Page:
Don’t Undervalue Patient Complexity

August 7th, 2016 - Robin Sewell, CCS, CPC, CHTS-PW
Categories:   Audits/Auditing  
0 Votes - Sign in to vote or comment.

Healthcare professionals can readily discern the acuity and severity of a patient's illness based on the presentation of the patient and objective data at their disposal. Although it is the responsibility of the clinician to convey the complexity of the case, it is not always easy for an auditor to infer that complexity while auditing an E&M encounter.

One approach that can be used is referring to a diagnosis coding manual that contains notations for CC and MCC conditions. Not all publishers use these symbols in their coding manuals as they are representative of indicators for inpatient coding purposes. However, these particular codes may be found on the CMS website at https://www.cms.gov/icd10manual/fullcode_cms/P0370.html.

The symbol 'CC' designates a complication or co-morbidity while 'MCC' represents a major complication or co- morbidity. When one of these codes is documented, one can infer that it is a severe to majorly severe condition and aptly apply it to the presenting problem on the table of risk.

An additional approach is to identify what types of management options are considered for a given disease. Consulting a reputable clinical reference can provide valuable insight. These management options can be compared to the table of risk under management options. However, they are only given credit if actually ordered or performed. It becomes a useful tool when combing a record for data.

Below are two examples, that when documented properly and using the approach outlined within this tip, will help capture and credit for patient complexity. In this scenario, even if the patient did not have emergent surgery for perforation or hemorrhage, but did have a colonoscopy, one can infer the overall risk is high in a patient with a perforated and/or bleeding diverticulitis.

While the table of risk provides a few examples of presenting problems and management options that are considered moderate and high risk, why not consult your coding manual and clinical references to help identify patient complexity?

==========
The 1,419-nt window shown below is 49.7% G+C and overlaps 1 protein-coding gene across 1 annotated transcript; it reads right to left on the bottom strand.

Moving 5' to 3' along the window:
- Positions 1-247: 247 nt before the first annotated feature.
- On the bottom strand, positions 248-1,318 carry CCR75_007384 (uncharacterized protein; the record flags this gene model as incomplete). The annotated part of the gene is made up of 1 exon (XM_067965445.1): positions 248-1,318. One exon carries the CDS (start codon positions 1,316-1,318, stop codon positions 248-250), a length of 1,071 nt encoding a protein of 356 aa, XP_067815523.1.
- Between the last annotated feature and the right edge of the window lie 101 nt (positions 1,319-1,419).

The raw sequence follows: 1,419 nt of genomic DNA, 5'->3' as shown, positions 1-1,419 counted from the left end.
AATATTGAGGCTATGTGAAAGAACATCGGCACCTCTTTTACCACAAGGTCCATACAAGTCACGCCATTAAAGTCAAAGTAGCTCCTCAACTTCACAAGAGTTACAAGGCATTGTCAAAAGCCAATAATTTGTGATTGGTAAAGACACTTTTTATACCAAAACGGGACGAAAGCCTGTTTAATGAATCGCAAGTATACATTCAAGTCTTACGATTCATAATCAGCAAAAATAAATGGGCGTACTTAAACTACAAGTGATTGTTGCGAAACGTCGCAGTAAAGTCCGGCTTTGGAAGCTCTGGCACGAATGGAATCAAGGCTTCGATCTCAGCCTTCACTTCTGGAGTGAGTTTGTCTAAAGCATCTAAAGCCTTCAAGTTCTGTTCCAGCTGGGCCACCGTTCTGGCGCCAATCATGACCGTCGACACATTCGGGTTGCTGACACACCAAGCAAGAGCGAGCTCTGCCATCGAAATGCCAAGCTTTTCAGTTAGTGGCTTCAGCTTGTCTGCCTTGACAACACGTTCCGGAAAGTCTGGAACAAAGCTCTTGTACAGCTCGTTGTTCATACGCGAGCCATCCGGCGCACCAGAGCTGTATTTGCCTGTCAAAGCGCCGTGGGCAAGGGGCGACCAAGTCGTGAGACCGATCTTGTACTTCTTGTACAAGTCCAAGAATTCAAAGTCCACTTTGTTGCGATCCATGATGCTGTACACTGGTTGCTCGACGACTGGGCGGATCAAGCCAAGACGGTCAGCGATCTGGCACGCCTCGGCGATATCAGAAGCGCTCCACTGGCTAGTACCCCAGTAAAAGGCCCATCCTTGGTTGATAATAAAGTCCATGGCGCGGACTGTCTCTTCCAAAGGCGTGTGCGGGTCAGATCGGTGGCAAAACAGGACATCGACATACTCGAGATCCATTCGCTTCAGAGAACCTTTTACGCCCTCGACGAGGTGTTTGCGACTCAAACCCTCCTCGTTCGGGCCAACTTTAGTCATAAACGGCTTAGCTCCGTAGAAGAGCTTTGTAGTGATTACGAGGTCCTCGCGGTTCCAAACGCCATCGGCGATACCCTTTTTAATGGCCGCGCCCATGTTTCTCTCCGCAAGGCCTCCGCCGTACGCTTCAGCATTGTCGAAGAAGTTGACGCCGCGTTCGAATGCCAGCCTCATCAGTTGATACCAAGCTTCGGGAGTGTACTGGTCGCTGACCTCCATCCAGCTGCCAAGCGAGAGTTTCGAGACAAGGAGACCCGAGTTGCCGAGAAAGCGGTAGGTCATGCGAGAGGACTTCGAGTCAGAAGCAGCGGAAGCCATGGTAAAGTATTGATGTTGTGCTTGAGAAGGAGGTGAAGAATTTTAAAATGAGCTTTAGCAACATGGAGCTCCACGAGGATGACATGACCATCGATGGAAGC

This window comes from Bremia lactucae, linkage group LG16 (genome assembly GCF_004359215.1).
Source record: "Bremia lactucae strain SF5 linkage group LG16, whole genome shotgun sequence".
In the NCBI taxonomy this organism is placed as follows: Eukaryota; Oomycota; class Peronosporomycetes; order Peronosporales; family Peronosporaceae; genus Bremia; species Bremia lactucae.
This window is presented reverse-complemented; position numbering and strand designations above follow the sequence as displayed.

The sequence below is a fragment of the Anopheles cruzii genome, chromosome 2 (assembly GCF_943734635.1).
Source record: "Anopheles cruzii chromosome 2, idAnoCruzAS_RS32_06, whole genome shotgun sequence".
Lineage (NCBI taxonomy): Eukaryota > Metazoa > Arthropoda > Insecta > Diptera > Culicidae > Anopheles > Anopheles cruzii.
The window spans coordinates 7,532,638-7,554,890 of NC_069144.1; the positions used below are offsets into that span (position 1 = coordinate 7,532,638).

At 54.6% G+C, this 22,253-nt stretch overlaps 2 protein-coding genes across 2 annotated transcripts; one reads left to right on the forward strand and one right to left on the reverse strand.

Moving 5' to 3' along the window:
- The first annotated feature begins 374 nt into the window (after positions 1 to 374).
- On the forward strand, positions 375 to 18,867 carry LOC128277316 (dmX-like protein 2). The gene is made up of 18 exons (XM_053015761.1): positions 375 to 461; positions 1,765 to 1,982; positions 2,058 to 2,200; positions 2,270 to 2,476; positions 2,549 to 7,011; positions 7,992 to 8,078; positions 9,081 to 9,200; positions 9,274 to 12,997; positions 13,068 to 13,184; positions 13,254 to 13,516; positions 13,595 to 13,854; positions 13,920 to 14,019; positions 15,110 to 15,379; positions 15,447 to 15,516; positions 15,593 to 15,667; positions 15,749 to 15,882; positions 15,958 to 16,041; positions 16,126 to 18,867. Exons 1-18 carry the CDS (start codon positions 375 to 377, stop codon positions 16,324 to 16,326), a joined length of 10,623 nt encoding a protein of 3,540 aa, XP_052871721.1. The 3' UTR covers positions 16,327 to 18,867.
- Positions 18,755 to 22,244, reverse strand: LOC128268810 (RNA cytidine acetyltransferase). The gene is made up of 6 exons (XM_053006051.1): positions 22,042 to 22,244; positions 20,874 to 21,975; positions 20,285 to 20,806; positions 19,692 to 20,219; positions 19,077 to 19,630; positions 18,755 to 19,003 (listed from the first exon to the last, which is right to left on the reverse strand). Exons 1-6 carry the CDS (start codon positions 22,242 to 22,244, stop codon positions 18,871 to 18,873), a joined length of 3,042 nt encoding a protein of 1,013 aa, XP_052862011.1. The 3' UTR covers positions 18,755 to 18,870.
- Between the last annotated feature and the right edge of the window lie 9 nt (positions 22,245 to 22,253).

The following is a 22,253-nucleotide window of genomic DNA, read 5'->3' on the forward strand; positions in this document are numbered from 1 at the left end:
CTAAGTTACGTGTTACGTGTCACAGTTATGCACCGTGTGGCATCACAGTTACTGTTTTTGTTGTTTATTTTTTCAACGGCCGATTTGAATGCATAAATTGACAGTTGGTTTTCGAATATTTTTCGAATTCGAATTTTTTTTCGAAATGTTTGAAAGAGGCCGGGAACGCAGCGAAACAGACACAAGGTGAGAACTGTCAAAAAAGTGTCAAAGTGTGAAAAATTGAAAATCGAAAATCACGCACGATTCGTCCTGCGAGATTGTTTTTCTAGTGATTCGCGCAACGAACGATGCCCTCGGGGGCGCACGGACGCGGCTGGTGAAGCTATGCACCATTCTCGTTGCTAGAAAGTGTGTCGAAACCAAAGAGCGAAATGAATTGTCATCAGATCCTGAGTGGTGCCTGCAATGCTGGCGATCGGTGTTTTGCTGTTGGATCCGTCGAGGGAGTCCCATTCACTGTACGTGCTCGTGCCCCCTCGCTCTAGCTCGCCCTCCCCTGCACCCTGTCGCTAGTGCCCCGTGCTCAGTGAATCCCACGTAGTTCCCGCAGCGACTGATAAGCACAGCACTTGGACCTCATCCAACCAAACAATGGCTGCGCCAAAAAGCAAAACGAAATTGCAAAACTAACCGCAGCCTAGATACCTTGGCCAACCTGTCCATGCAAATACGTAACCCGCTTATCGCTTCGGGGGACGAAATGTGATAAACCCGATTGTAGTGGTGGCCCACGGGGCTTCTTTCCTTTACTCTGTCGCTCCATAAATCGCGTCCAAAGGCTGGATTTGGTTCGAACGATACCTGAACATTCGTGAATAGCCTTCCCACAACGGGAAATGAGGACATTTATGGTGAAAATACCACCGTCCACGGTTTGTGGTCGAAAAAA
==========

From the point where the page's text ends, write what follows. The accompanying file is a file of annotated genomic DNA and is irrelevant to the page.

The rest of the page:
###

Questions, comments?

If you have questions or comments about this article please contact us.  Comments that provide additional related information may be added here by our Editors.


Latest articles:  (any category)

Act Now on CMS Proposal to Cover Acupuncture for Chronic Low Back Pain
July 17th, 2019 - Wyn Staheli, Director of Research
Now is the time to comment on a proposal to cover acupuncture for chronic low back pain. This comment period is the part of the HHS response to the opioid crisis. You only have until August 14th to officially comment.
Denial Management is Key to Profitability
July 15th, 2019 - Wyn Staheli, Director of Research
A recent article by Modern Medicine cited a report by Becker’s Hospital Review which stated that it costs approximately $118 per claim to resolve a claim denial. Granted, these were hospital claims, but the process is essentially the same for outpatient services. In fact, you could say it is...
Q/A: Do I Use 7th Character A for all Sprain/Strain Care Until MMI?
July 15th, 2019 - Wyn Staheli, Director of Research
Question: It is in regards to the Initial and Subsequent 7th digit (A and D) for sprains and strains. Recently, I have been told that I should continue with the A digit until the patient has reached Maximum Medical Improvement (MMI) and then switch over to the D place holder. Is ...
The Importance of Medical Necessity
July 9th, 2019 - Marge McQuade, CMSCS, CHCI, CPOM
ICD-10-CM codes represent the first line of defense when it comes to medical necessity. Correctly chosen diagnosis codes support the reason for the visit as well as the level of the E/M services provided. The issue of medical necessity is one of definitions and communication. What is obvious to the ...
When Can You Bill Orthosis Components Separately?
July 9th, 2019 - Wyn Staheli, Director of Research
Othoses often have extra components. When can you bill those components separately? For example, can you bill for a suspension sleeve (L2397) with a knee orthosis (e.g., L1810)?
Q/A: Can I Put the DC’s NPI in Item Number 24J for Massage Services?
July 8th, 2019 - Wyn Staheli, Director of Research
Question: Are there scenarios in which it is acceptable to put the DC's NPI in box 24j for massage services? Answer: While the answer to this is yes, it is essential to understand that there are very limited scenarios. In most cases, Item Number 24J is only for the NPI of the individual ...
Will the New Low Level Laser Therapy Code Solve Your Billing Issues?
July 8th, 2019 - Wyn Staheli, Director of Research
Low level laser therapy (LLLT), also known as cold laser therapy, is a form of phototherapy which uses a device that produces laser beam wavelengths, typically between 600 and 1000 nm and watts from 5–500 milliwatts (mW). It is often used to treat the following: Inflammatory conditions (e.g., Rheumatoid Arthritis, Carpal ...



About Codapedia by InnoviHealth Systems Contact Us Terms of Use Privacy Policy Advertise with Us

Codapedia™ by InnoviHealth Systems™ - 62 E 300 North, Spanish Fork, UT 84660 - Phone 801-770-4203 (9-5 Mountain) - Fax (801) 770-4428

Copyright © 2009-2019 Find A Code, LLC - CPT® copyright American Medical Association